How the consumer verify the issuer?

It is not clear for me how the consumer (employer) can trust the issuer based only on its public key. In other words, how the consumer authenticate the issuer’s public key?

This concern is not part of the Blockcerts scope currently, but it is an important concern. Here ere are some practical ideas for the short and long term.

  • Issuers can publish their public keys, making them known to the community, particularly over time. Perhaps registry services will emerge that make this knowledge more convenient. In the cases of school-systems, often the issuers and verifiers interact so much, the keys will be well known.

  • Issuers could start issuing from a Decentralized Identity Profile (DID) like Blockstack or UPort. The more these DIDs are used, the more reliable their reputation becomes. I can imagine this reputation someday becoming part of the verification process or a separate smart-contract.

  • Other ideas? Please share!

This is definitely an important issue to will require a more convenient solutions long term.

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Thank you so much for this clarifications.
Yes, I have a very small idea and if you want we can first, discuss it in private.

If there are no sensitive content, please post it here so that blockchain enthusiasts like me can get exposure to these suggestions and maybe improve ourselves, in a broader sense.

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Ultimately Decentralized Identifiers (DIDs) being developed by the W3C will help to better answer the question of “who” is behind the credential. Until then, other strategies can be employed, particularly on the issuer side. At Learning Machine, we developed a product to easily design/issue Blockcerts. Part of this product comes with a public key registry of certified issuing institutions, along with a public registry of those institutions.

For example, the Republic of Malta uses the Learning Machine Issuing System and has many issuing institutions. Check out their Issuer registry here:

If a verifier wants to inspect whether a credential actually came from a legitimate Maltese source, this registry provides the information (public keys, dates used) to run a deeper inspection.

A research paper on Blockcerts’ security analysis was recently published finding that they are vulnerable to a certain type of impersonation attack by fabricating a fake issuer profile to impersonate a legitimate issuer “name” :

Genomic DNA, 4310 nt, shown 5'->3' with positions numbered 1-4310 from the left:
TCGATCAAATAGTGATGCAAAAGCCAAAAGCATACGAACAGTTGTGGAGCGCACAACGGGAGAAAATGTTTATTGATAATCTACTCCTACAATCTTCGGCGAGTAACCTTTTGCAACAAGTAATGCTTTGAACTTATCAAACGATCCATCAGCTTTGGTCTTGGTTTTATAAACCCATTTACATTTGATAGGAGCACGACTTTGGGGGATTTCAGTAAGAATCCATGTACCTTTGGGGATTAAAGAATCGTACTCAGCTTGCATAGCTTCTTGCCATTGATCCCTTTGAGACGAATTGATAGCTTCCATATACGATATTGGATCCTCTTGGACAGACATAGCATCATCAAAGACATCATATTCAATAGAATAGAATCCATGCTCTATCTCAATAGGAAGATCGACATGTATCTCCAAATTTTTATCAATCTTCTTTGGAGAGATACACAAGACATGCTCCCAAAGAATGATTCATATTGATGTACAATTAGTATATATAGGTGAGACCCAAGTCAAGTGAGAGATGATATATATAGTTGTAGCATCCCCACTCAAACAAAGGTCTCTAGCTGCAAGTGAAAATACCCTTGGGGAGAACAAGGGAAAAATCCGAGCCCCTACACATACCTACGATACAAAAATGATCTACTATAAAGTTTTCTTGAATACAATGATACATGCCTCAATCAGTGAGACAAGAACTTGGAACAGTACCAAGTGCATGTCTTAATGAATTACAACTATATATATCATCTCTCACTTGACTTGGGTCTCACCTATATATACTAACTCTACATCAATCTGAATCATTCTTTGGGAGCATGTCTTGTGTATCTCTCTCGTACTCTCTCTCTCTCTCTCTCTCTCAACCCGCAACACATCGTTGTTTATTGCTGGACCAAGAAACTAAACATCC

I know that Blockcerts does not currently attempt to solve the problem of issuer identity directly, and that the Issuers must declare their official blockchain address on their official website in the Issuer Profile and it must be verified that the address that signed the transaction belongs to the university by pointing out that the URL of the profile of the Issuer is really on the official Issuer’s website.
In addition, the proposed evolution V3 envisages the use of Decentralized Identifiers, which more directly represent the identity of the issuer: DIDs as a way to properly identify issuers

However in this perspective we are providing for informative actions to help the user pay more attention to identity verification, modifying the verifier to display useful elements such as the URL of the Issuer Profile.

I would like to examine your views on this issue and the proposals on changes to the Blockcerts viewer in addition to creating an informative web page that also explains the meaning of the Blockcerts verification and contains instructions for “manual” verification of the origin.

Thank you.


Thank you for this thoughtfully formed question. Issuer identity is a threat vector, so I would like to address the various measures that are being employed today (as well as other possible tactics).

Until issuer DIDs are ready, traditional PKI infrastructure could be utilized. For instance, the same certificate authority that an organization uses for their website etc, could be used for signing keys as well.

In my company’s commercial experience, some customers aren’t willing/able to make that leap immediately. So, we’ve taken measure to help publish their signing keys so this can be cross referenced with the public key that is displayed on every blockert credential. Here is an example from MIT. Notice you can click a tab called “Signing Keys.” While this tactic isn’t perfect, it is helpful and makes issuer impersonation harder.

I hope this helps. Certainly an important conversation going forward.

Here is an idea
Lets say I want to verify that Chris has indeed completed a course on the University of Los Angeles
To verify Chris credential/course/degree, I could enter the Universitys webpage or portal, copy or put Chris public key or certificate, and receive the validation.
In that way I verify the validity through the webpage of the issuer

Sorry for my non-thechnical details, but i hope the concept is clear

Hi, I’m afraid that the option you suggested will not work because there is a law on personal data and suddenly Chris does not want to look at his certificate without his knowledge.
P.S. Sorry for my English, I hope you understand the content of my comment